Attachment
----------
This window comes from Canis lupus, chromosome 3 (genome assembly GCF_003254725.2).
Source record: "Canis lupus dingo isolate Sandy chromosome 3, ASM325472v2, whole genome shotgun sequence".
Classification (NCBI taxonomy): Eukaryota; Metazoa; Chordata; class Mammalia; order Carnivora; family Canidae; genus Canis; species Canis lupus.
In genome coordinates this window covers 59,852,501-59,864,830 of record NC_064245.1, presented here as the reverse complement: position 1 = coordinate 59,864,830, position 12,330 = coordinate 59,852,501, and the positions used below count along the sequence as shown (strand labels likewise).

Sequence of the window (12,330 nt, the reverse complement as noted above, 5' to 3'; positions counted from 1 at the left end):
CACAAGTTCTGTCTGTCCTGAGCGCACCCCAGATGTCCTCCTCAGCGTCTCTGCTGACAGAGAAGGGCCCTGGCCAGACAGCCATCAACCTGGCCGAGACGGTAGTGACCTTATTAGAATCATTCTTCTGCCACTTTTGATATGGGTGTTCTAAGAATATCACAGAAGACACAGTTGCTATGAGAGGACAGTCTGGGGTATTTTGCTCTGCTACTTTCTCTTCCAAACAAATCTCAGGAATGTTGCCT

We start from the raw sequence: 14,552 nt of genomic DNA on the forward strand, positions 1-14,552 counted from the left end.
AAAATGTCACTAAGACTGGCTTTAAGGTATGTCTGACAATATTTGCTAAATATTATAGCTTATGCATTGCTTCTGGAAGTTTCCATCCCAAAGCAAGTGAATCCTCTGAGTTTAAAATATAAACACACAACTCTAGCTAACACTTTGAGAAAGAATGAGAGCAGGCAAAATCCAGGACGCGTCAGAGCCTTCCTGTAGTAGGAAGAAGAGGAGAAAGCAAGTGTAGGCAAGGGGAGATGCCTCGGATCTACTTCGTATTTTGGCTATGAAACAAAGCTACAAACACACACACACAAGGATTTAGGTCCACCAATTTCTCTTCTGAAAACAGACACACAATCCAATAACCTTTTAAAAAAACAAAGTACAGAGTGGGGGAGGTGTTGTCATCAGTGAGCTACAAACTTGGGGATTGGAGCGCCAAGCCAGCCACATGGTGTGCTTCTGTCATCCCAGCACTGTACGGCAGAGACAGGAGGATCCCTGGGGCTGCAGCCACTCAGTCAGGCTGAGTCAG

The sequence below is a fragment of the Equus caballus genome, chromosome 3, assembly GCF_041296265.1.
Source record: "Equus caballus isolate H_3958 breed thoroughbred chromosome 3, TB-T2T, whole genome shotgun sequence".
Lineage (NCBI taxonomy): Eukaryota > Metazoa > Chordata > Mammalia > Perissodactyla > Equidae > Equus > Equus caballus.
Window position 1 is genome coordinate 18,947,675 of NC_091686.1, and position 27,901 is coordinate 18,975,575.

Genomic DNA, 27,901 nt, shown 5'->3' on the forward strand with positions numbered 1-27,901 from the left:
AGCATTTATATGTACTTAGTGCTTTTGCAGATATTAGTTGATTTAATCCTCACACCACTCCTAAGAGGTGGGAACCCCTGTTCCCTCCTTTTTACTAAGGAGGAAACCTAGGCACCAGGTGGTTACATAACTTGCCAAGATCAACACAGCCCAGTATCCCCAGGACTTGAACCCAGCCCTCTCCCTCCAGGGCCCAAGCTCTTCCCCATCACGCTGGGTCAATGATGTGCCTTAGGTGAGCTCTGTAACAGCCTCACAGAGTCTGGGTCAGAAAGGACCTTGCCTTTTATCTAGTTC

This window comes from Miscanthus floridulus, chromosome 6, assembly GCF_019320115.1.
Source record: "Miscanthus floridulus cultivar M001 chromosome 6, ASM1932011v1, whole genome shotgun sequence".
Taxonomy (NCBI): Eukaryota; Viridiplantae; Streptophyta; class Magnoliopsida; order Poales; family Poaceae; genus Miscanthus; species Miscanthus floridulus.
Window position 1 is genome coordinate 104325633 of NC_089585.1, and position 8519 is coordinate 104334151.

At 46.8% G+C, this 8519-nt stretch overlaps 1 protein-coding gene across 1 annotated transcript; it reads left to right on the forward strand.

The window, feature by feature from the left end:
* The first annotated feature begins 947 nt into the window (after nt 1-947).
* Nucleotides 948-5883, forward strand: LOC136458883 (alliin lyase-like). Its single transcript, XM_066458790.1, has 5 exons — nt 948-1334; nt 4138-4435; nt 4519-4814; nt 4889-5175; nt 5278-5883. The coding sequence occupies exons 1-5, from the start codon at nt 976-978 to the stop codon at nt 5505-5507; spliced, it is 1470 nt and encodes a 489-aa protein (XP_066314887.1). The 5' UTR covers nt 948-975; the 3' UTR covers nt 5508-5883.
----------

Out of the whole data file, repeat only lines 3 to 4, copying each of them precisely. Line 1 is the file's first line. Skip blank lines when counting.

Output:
Classification (NCBI taxonomy): Eukaryota; Metazoa; Chordata; class Mammalia; order Carnivora; family Canidae; genus Canis; species Canis lupus.
In genome coordinates this window covers 59,852,501-59,864,830 of record NC_064245.1, presented here as the reverse complement: position 1 = coordinate 59,864,830, position 12,330 = coordinate 59,852,501, and the positions used below count along the sequence as shown (strand labels likewise).